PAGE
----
The developer and publisher XAREA has released quite a welcome addition to the VR library with a great entry into the RPG genre. We can speak volumes about how this is not Skyrim VR and what it does better or worse than Skyrim VR, but this is not what this review is about. The Broken Seal is built from the ground up and it holds true to the old 90's - early 00's 3D modeled RPGs of yesteryear.
The game is not super flashy and does not come with a lot of what makes Skyrim VR amazing, but it does create the sense that you are a person in a fantasy world. I felt that if Everquest 1 and Skyrim VR had a baby, this would be it. The game has a quest based system that takes place in the starting campsite, but it lacks a lot of "how do you do this" and "what makes you do that", so expect a bit of fuddling around a bit in the beginning.
The beginning campsite has numerous quests and NPCs who each do something very special for you. Each NPC has their unique quest, but they also have other purposes. There is the Magic Item Identifier, The Merchant, The Chieftess, The Enemy Bauble Guy, and a treasure chest that is utilized as a large storage facility. Speak to everyone here before you head out as you will want all their quests active before you leave.
There is also a Home Portal that will take you back and forth between Field Waypoints and Town Portal Scrolls. This is important as your inventory will fill up quick once you really start laying the smack down and get good at spell casting.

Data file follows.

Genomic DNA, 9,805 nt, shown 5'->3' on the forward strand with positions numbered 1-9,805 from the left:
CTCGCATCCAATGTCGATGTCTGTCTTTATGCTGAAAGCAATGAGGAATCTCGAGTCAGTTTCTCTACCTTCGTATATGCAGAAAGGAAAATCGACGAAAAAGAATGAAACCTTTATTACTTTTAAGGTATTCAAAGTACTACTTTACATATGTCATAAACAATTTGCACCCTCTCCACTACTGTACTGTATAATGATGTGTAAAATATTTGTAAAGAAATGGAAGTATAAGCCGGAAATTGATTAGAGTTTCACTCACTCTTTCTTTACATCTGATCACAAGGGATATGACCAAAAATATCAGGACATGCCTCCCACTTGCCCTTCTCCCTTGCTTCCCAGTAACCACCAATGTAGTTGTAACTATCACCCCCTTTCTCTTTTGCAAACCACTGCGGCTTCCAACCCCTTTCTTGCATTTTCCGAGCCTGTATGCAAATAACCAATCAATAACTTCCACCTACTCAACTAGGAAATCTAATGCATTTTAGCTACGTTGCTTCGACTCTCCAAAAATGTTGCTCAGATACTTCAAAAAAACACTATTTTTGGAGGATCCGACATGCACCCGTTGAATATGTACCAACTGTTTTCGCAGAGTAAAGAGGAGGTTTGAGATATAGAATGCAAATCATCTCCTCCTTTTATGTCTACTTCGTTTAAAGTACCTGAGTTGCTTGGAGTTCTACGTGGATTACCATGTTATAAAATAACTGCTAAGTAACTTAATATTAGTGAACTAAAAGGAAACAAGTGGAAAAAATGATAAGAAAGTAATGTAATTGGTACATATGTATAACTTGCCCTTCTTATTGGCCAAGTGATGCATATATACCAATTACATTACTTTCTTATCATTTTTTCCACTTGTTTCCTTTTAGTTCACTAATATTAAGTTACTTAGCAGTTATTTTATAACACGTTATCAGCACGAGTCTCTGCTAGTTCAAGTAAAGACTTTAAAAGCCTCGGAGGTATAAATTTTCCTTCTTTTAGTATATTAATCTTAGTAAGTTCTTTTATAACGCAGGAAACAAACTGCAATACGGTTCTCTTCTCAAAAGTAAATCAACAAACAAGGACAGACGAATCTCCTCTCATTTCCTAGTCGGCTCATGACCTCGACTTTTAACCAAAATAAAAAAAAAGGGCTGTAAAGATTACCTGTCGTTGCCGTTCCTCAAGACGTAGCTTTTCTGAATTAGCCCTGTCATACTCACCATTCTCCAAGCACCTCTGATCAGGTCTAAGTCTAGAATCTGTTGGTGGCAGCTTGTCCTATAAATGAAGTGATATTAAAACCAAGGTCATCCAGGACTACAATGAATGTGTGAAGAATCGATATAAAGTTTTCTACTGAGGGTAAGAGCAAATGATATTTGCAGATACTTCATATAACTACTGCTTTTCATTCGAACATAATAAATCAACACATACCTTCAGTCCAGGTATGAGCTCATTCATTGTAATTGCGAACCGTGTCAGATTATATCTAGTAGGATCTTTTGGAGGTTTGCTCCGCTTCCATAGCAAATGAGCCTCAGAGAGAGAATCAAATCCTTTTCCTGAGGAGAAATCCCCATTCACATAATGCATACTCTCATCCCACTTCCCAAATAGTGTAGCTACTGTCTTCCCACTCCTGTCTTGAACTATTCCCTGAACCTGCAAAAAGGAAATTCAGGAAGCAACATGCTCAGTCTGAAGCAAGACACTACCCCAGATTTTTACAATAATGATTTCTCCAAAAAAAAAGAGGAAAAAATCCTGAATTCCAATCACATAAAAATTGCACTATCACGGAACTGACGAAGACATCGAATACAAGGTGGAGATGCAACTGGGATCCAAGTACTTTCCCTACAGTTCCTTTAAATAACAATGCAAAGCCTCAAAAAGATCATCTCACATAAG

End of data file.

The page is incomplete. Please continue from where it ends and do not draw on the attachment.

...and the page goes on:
As you kill enemies, not only do you gain XP but you have a chain for loot. Like any RPG what is loot without Rare loot? You will find Common items, they have a green glow to them, and Rare items with Blue or Purple lighting that are not identified. Get those rares identified in town when you can as they can really help you with their bonuses!
If you are bored using your sword and shield for combat, there is spell casting. Holy crap! Spell casting is amazing and frustrating at the same time. To cast a spell, you have to memorize what the casting words are and say them! Some are easy like "Fire Ball", but there are complicated sentences later on for the crazy spells. The game does a good job if you butcher the line as it seems to pick out key words, but having to say "Waiting to bloom, frost flower" for essentially a "frost trap" is a bit wordy. But nothing is more satisfying than repeating "Chain Lightning" and watching the bolt dance around numerous mobs and die before any reach you.
The spells are upgradable as you find special shrines in the game, but there are some issues with getting higher level upgrades than character level. You will not be able to see what level you need to be to unlock the next upgrade as the text is way off the screen.
There are several mobs you have to fight that are located on your map. These are like bosses, and some have mini-bosses on the way. Clearing all of these will move you to the next area where you get more quests and move on. They are all located on the map via button combo or saying "Show me the map". The map needs some work as it is hard to see where things are, but the quest arrow does a decent job pointing you the way, even after you zoom your map all the way out.